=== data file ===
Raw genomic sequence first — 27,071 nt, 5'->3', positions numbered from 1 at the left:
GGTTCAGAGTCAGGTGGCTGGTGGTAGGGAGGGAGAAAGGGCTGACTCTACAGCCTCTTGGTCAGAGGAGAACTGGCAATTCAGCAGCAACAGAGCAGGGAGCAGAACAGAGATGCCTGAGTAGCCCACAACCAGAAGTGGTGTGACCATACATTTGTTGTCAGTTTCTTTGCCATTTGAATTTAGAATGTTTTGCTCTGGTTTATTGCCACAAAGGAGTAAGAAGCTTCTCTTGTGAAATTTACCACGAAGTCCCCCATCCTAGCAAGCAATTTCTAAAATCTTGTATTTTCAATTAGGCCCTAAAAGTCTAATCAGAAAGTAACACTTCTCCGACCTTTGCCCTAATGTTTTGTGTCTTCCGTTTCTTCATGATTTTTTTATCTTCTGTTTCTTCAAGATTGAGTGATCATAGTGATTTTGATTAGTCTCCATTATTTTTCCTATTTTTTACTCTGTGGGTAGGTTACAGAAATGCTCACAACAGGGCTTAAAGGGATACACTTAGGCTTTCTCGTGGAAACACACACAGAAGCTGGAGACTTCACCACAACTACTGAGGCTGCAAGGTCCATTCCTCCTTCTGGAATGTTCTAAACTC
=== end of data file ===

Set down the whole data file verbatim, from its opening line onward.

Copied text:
Raw genomic sequence first — 27,071 nt, 5'->3', positions numbered from 1 at the left:
GGTTCAGAGTCAGGTGGCTGGTGGTAGGGAGGGAGAAAGGGCTGACTCTACAGCCTCTTGGTCAGAGGAGAACTGGCAATTCAGCAGCAACAGAGCAGGGAGCAGAACAGAGATGCCTGAGTAGCCCACAACCAGAAGTGGTGTGACCATACATTTGTTGTCAGTTTCTTTGCCATTTGAATTTAGAATGTTTTGCTCTGGTTTATTGCCACAAAGGAGTAAGAAGCTTCTCTTGTGAAATTTACCACGAAGTCCCCCATCCTAGCAAGCAATTTCTAAAATCTTGTATTTTCAATTAGGCCCTAAAAGTCTAATCAGAAAGTAACACTTCTCCGACCTTTGCCCTAATGTTTTGTGTCTTCCGTTTCTTCATGATTTTTTTATCTTCTGTTTCTTCAAGATTGAGTGATCATAGTGATTTTGATTAGTCTCCATTATTTTTCCTATTTTTTACTCTGTGGGTAGGTTACAGAAATGCTCACAACAGGGCTTAAAGGGATACACTTAGGCTTTCTCGTGGAAACACACACAGAAGCTGGAGACTTCACCACAACTACTGAGGCTGCAAGGTCCATTCCTCCTTCTGGAATGTTCTAAACTC